The Wall Street Journal‘s Elizabeth Bernstein explored the potential impact of the newly published studies on pronoun use in her column just this week.  Researchers tested subjects in five separate studies and examined the way in which status or relative rank was reflected in the frequency at which subjects used the pronoun “I”.  The findings were quite interesting—those who used the pronoun “I” often felt subordinate or less sure of themselves.  In addition, those that used frequent “I’s” were more introspective, self conscious or in emotional or physical pain.  Surprisingly, those that were “full of themselves” and even narcissistic did not use “I” nearly as much.  In contrast, those that were more self assured, and possessed higher job status used the word “I” with much less frequency.  In a separate study, the use of the word “I” was also associated with those who were telling the truth–those who avoided the using it were found to be less genuine and were often hiding something.  When resolving conflict, psychologists have often encouraged those in group therapy to use the pronoun “I” when discussing conflicts and feelings.  For years, marriage counselors have advocated the use of the word “I” rather than the word “you” during feedback sessions as “you” is often perceived as more accusatory.

Confusing?  “I” think so.  But, as study author Dr James Pennebaker mentions there is an enormous misconception about the use of “I”– those in power or positions of authority do not use it more.  In fact, those that are in power were found to use it less because they seem to be more interested in looking out at the world and figuring out their next strategic move– while those in more subordinate positions were found to be  simply looking inward and trying to please others.

In today’s medical world, the focus on care is on the team (the “We”) rather than the “I.”  A major shift in approach to patient care has occurred in the last decade –individual disease states are managed by teams of caregivers composed of varying job titles, provider roles, and medical specialties.  Even physicians from varying specialties such as radiology and cardiology are working together to provide multidisciplinary approaches to disease management.  Discussions of best practice and hybrid approaches across specialities are now commonplace and are resulting in improved outcomes.  For example, at the University of North Carolina at Chapel Hill, we have created a Heart and Vascular Center where radiologists, cardiologists, vascular surgeons, cardiothoracic surgeons and heart failure specialists see patients together and develop care plans in concert–no longer are different specialties competing for cases and arguing over alternative approaches to management.  In our institution, care is becoming more streamlined and through cooperation and academic discussions amongst providers,  patients are receiving the best treatment options available essentially tailored to their particular clinical situation.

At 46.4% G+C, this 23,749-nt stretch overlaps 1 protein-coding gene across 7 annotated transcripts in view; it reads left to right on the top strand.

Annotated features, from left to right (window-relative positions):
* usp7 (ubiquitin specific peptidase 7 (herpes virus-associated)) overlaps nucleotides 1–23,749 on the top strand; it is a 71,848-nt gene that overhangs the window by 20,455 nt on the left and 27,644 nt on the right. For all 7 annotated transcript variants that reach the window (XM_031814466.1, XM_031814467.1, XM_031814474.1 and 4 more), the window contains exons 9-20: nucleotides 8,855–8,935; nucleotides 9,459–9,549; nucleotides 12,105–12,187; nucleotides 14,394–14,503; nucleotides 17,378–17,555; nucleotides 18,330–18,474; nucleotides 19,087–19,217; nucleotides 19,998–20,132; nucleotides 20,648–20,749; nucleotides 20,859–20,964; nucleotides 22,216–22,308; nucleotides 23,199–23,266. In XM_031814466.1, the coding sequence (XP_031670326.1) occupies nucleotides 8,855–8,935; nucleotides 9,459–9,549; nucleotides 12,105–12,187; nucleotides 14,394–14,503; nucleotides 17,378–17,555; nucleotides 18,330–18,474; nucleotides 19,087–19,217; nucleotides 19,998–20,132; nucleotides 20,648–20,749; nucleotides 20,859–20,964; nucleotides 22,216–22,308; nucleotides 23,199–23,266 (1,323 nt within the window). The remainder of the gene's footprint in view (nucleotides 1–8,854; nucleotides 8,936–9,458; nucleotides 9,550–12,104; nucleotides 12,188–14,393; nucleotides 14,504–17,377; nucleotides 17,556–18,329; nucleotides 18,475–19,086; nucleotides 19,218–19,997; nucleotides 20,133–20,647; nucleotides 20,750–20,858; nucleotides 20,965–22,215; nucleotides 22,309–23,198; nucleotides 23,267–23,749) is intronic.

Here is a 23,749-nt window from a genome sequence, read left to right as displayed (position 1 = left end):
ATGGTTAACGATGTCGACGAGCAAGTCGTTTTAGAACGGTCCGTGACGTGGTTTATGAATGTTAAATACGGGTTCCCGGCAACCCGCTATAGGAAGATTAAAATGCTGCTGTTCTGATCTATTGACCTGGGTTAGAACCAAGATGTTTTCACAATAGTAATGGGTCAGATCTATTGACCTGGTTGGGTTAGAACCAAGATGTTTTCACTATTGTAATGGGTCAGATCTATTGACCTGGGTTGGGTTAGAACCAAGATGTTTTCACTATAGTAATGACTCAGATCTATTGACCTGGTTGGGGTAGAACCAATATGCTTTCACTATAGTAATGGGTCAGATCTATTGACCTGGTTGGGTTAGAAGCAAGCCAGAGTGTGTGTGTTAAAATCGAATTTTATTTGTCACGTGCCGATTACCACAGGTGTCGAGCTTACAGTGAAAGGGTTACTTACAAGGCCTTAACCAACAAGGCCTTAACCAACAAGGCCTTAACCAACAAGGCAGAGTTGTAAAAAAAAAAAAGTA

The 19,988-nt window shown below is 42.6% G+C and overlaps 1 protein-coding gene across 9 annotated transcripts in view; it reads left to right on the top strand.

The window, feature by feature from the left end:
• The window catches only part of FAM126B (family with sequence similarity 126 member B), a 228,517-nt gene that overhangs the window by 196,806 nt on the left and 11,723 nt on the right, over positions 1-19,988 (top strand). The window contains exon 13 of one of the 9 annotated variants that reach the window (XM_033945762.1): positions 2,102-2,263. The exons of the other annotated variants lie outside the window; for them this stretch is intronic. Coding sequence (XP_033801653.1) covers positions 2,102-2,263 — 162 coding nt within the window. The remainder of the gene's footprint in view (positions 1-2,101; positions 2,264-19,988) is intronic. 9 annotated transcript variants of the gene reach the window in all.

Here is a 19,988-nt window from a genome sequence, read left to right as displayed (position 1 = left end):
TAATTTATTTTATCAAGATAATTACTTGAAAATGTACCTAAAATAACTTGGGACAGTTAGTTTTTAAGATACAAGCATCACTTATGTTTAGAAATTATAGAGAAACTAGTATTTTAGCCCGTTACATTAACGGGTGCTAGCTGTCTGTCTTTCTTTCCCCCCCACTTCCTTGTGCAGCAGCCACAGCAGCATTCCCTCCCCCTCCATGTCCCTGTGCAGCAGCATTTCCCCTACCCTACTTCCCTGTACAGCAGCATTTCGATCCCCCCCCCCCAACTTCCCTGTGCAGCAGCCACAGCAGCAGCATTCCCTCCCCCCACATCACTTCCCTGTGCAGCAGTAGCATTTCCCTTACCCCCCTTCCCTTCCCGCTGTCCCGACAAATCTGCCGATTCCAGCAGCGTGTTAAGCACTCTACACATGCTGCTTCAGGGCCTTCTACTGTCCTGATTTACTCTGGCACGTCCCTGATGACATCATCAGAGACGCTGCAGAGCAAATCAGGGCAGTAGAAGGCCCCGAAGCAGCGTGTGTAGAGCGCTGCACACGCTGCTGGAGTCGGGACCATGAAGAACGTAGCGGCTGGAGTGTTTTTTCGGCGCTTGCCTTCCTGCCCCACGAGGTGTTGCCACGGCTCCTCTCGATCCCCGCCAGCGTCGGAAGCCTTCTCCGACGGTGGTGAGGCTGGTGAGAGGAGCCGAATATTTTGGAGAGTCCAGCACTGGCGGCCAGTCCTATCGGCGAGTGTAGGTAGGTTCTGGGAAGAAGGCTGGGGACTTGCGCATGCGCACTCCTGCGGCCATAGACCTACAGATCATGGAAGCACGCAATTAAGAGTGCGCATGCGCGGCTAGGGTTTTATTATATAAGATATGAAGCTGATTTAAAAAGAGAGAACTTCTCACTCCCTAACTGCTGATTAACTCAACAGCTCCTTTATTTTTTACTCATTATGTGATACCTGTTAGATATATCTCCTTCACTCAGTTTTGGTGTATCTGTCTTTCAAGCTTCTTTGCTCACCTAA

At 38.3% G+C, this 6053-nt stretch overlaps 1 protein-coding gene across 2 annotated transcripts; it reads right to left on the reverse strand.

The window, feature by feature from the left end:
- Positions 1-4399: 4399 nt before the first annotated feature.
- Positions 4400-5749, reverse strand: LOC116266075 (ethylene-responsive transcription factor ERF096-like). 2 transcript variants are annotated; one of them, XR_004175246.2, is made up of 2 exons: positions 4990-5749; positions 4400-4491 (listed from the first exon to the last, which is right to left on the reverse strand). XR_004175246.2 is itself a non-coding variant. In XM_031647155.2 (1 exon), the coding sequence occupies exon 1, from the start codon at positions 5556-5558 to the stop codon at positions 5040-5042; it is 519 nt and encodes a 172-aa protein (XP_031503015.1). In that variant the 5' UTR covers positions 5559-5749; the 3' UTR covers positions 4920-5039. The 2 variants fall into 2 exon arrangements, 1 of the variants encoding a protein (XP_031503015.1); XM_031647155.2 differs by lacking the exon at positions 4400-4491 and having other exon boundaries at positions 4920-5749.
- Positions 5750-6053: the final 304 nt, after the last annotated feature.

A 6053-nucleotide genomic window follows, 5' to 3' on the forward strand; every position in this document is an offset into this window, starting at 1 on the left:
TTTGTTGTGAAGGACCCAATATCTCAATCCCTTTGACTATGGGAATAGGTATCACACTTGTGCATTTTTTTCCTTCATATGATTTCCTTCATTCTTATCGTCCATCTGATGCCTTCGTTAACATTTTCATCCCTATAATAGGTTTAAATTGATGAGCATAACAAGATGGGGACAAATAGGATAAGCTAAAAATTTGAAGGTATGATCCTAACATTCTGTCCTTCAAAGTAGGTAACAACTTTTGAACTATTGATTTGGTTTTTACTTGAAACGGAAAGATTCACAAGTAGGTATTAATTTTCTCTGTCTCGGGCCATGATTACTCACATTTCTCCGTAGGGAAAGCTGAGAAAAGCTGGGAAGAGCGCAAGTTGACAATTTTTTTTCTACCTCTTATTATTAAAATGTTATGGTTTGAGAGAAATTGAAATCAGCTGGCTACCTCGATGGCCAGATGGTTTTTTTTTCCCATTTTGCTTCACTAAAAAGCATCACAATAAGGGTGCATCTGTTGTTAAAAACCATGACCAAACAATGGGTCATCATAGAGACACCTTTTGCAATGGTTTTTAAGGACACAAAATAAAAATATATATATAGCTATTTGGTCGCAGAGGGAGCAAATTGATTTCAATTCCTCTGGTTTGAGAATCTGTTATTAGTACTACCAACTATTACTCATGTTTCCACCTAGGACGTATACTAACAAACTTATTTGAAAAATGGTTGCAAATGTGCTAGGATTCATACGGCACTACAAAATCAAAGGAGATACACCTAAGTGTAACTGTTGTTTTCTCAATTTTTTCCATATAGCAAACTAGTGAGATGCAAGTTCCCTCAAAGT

So, what exactly do we as healthcare providers do with this information from the pronoun study?  Admittedly, much of it is confusing (except to the Psychologists) but the bottom line is that we must pay careful attention to the pronouns that we use and how we may be perceived by both those we lead and those whom we follow.  As leaders and as team members, how we are perceived by others may be a critical factor in our ability to function most effectively and care for our patients at the highest levels.  High level, effective communication with patients, nurses and other healthcare providers is essential.  In addition, we must also take note of the ways in which others communicate in order to maximize everyone’s contribution.

What is the  bottom line?  Dr Pennebaker recommends that we all try to use “I” a bit more.  According to his work, it makes you appear more humble as well as more genuine and more engaged.  Using “I” allows others on the team to see humanness and vulnerability in their respected leader–this fact alone may provide more connection and more inspiration among those with whom you work.


Nurses Show Us the Way: The Simple Beauty of Connecting in Healthcare

In today’s healthcare environment, we are all driven to see more patients in less time and do more with less support.  Obviously most of this is financially motivated–the delivery of medical care had unfortunately become more of a business than an art.  As more physician groups are now owned by hospital systems, the “bean counters” and administrators are now crafting the rules of engagement.  Physicians no longer have the luxury of time for a leisurely patient visit.  No longer do we have the time to routinely ask about the grandkids and the most recent trip that our favorite patients have taken in their retirement.  Ultimately, it is the patient who suffers.  Those who are ill and those who love them often need more than pills, blood tests, IV fluids and heart monitors–they need support and genuine caring.  These patients and families need a doctor or other healthcare provider  to sit on the edge of the bed and unhurriedly listen to their concerns –to simply chat for a bit.  Unfortunately, this is no longer the norm.  Luckily, we have dedicated caregivers on the front lines in our hospitals who can often fill the gap–nurses.